Return pork to skillet along with broth. Simmer 2-3 minutes, or until liquid is slightly reduced. Reduce heat to low, and stir in sour cream until blended. Add rice, and cook 2-3 minutes or until thoroughly heated. Garnish with parsley.
Source: “Quick Tips,” USA Rice Federation Brochure.
Quick Skillet Supper
You can have dinner on the table in no time with this hearty steak and rice dish made using a rice mix. Begin cooking the rice before starting the steak, since it will take longer to cook.
Cook the rice in beef broth for additional flavor.
1 pound top round or sirloin steak, sliced into 1/8-inch-thick slices
1 tablespoon vegetable oil
½ cup chopped green onions
1 package (4.3 to 6.25 oz.) long grain and wild rice mix, prepared to package directions
1 (7 oz.) can whole kernel corn
1 (16 oz.) can stewed tomatoes, undrained
Brown beef in oil in large skillet over medium-high heat. Add onions; cook one minute longer. Add rice, corn, and tomatoes. Cook until thoroughly heated, about 2-3 minutes.
Source: “Rice ‘N Ready”, USA Rice Federation Brochure.
Summer Garden Rice Salad
Spring is coming, and along with it fresh garden produce. Toss fresh garden vegetables in with cooked rice and enjoy this lovely main-course dish this summer. It is best tossed together just before serving. Vary the ingredients as desired. Add cooked chicken or seafood if you wish.
Serves 6 to 8 as a main dish.
For the salad:
2 cups cooked rice, preferably brown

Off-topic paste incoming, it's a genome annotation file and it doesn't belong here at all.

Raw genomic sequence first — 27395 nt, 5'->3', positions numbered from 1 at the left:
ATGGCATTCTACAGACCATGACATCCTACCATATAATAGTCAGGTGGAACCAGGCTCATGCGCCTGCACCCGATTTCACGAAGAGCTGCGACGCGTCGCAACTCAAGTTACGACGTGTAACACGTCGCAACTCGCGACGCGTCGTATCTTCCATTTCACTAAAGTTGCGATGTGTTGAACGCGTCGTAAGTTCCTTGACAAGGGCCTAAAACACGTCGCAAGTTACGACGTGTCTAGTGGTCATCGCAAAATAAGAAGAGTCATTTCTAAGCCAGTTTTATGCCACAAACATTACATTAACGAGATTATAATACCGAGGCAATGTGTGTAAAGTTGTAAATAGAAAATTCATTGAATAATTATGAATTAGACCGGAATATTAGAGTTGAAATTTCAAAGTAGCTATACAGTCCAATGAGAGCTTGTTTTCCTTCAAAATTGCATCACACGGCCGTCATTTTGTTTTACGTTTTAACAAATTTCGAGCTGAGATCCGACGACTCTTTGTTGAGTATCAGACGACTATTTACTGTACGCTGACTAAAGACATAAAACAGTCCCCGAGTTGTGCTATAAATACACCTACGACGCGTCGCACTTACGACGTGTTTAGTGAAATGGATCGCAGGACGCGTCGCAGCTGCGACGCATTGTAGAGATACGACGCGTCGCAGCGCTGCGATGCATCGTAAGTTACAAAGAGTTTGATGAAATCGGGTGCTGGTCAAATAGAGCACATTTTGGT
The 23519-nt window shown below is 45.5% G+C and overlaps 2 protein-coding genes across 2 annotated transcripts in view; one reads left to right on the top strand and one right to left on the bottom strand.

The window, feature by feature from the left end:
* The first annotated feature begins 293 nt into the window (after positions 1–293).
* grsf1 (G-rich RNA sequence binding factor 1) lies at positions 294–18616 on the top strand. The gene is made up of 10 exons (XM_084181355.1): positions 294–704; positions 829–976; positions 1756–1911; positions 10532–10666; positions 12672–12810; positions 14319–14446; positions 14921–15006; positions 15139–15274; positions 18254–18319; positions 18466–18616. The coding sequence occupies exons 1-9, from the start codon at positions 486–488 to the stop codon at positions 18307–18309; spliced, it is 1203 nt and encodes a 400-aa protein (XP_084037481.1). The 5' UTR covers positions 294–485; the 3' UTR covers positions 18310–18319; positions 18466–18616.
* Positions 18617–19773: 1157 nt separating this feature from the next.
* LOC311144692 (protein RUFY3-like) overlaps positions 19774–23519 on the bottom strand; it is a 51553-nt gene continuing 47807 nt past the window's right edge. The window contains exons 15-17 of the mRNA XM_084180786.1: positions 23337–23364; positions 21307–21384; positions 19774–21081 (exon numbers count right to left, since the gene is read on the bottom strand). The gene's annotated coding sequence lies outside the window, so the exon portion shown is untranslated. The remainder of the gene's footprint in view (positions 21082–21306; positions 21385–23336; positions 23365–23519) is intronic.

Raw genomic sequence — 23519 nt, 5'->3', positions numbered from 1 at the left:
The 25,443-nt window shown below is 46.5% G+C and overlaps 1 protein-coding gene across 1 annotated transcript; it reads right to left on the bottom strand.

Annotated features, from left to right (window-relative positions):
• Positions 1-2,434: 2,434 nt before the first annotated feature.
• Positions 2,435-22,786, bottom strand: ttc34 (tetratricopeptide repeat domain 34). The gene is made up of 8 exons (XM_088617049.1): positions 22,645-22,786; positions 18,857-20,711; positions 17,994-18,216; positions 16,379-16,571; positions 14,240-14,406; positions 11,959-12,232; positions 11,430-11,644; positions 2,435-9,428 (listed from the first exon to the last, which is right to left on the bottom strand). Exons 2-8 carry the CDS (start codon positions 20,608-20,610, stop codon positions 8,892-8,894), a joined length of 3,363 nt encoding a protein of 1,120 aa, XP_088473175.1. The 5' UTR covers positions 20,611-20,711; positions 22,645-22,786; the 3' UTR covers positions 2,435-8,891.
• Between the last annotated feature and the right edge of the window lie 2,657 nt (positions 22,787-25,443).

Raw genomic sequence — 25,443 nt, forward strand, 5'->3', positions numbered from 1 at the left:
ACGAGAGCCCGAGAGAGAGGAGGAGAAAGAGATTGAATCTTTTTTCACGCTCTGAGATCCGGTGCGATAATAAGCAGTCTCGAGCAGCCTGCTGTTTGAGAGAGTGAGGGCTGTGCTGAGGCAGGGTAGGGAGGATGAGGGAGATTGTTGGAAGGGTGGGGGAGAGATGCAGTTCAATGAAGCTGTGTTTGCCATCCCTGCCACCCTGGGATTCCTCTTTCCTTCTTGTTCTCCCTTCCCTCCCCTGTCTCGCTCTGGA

1 small zucchini, diced attractively
1 small yellow summer squash, diced attractively
1 cup shelled fresh peas
1 cup string beans, steamed briefly and cut in ½-inch pieces
1 cup broccoli florets, steamed briefly if desired
1 small red bell pepper, cored and diced
Kernels from 1 steamed ear of sweet corn
Several fresh basil leaves
2 ripe tomatoes, diced, or 10 cherry tomatoes
Salt and freshly ground pepper, to taste
Assorted salad greens to line serving plate
½ cup black olives
¼ pound mozzarella cheese, cut into small chunks
For the dressing:
1 tablespoon prepared Dijon mustard
2 tablespoons herb vinegar, preferably basil or thyme
4 tablespoons olive oil
Combine all the ingredients listed from the rice through the tomatoes in a large mixing bowl.
Mix the dressing by dissolving the mustard in the vinegar, and then adding the olive oil. Add to the rice mixture to taste; season with salt and pepper.
Make a bed of salad greens on a large platter and arrange the rice mixture on it. Garnish with the olives and mozzarella.
Source: “Grains and Pasta, Food Essentials” by Carol Spier.
Stir-ins for rice
If you enjoy creating your own recipes, try any of the following suggested stir-ins to the hot cooked rice as idea starters for creating your own flavorful dishes.
- Butter and Parmesan cheese
- Peas and freshly chopped mint
- Crushed pineapple and green bell pepper slices
- Garbanzo beans, shredded carrots, ripe olives, parsley, and ricotta cheese
- Black beans, minced red onion, chopped bell pepper, chopped cilantro, and vinaigrette
- Sauteed mushrooms, snow peas, and sliced water chestnuts
- Fresh avocado, tomato chunks, fresh cilantro, and lemon juice
- Scrambled eggs, sausage, and green onions
- Yogurt and fresh fruit
- Sliced apples, cinnamon, brown sugar, chopped nuts, and vanilla yogurt
Source: “Rice 101 Everything you Need to Know about Cooking with Rice.” USA Rice Federation Brochure.